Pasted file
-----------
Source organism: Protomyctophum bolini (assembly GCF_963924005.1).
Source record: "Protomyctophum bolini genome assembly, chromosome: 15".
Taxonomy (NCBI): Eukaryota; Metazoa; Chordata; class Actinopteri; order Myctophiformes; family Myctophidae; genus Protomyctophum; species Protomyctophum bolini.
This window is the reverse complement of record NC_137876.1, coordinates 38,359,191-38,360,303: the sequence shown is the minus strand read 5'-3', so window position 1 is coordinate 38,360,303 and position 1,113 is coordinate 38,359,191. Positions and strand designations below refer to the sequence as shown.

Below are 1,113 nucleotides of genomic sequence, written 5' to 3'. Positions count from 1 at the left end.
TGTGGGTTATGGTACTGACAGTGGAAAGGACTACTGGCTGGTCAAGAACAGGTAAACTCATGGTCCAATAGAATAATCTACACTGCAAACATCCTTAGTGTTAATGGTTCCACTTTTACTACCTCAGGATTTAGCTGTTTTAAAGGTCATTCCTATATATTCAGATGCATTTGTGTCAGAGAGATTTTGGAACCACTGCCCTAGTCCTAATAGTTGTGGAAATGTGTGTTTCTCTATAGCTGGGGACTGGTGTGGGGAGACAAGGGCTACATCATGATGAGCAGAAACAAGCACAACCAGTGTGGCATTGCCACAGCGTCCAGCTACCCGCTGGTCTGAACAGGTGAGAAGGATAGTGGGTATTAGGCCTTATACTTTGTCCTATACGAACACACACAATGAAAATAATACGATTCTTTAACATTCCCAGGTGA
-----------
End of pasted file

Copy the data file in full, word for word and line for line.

Source organism: Protomyctophum bolini (assembly GCF_963924005.1).
Source record: "Protomyctophum bolini genome assembly, chromosome: 15".
Taxonomy (NCBI): Eukaryota; Metazoa; Chordata; class Actinopteri; order Myctophiformes; family Myctophidae; genus Protomyctophum; species Protomyctophum bolini.
This window is the reverse complement of record NC_137876.1, coordinates 38,359,191-38,360,303: the sequence shown is the minus strand read 5'-3', so window position 1 is coordinate 38,360,303 and position 1,113 is coordinate 38,359,191. Positions and strand designations below refer to the sequence as shown.

Below are 1,113 nucleotides of genomic sequence, written 5' to 3'. Positions count from 1 at the left end.
TGTGGGTTATGGTACTGACAGTGGAAAGGACTACTGGCTGGTCAAGAACAGGTAAACTCATGGTCCAATAGAATAATCTACACTGCAAACATCCTTAGTGTTAATGGTTCCACTTTTACTACCTCAGGATTTAGCTGTTTTAAAGGTCATTCCTATATATTCAGATGCATTTGTGTCAGAGAGATTTTGGAACCACTGCCCTAGTCCTAATAGTTGTGGAAATGTGTGTTTCTCTATAGCTGGGGACTGGTGTGGGGAGACAAGGGCTACATCATGATGAGCAGAAACAAGCACAACCAGTGTGGCATTGCCACAGCGTCCAGCTACCCGCTGGTCTGAACAGGTGAGAAGGATAGTGGGTATTAGGCCTTATACTTTGTCCTATACGAACACACACAATGAAAATAATACGATTCTTTAACATTCCCAGGTGA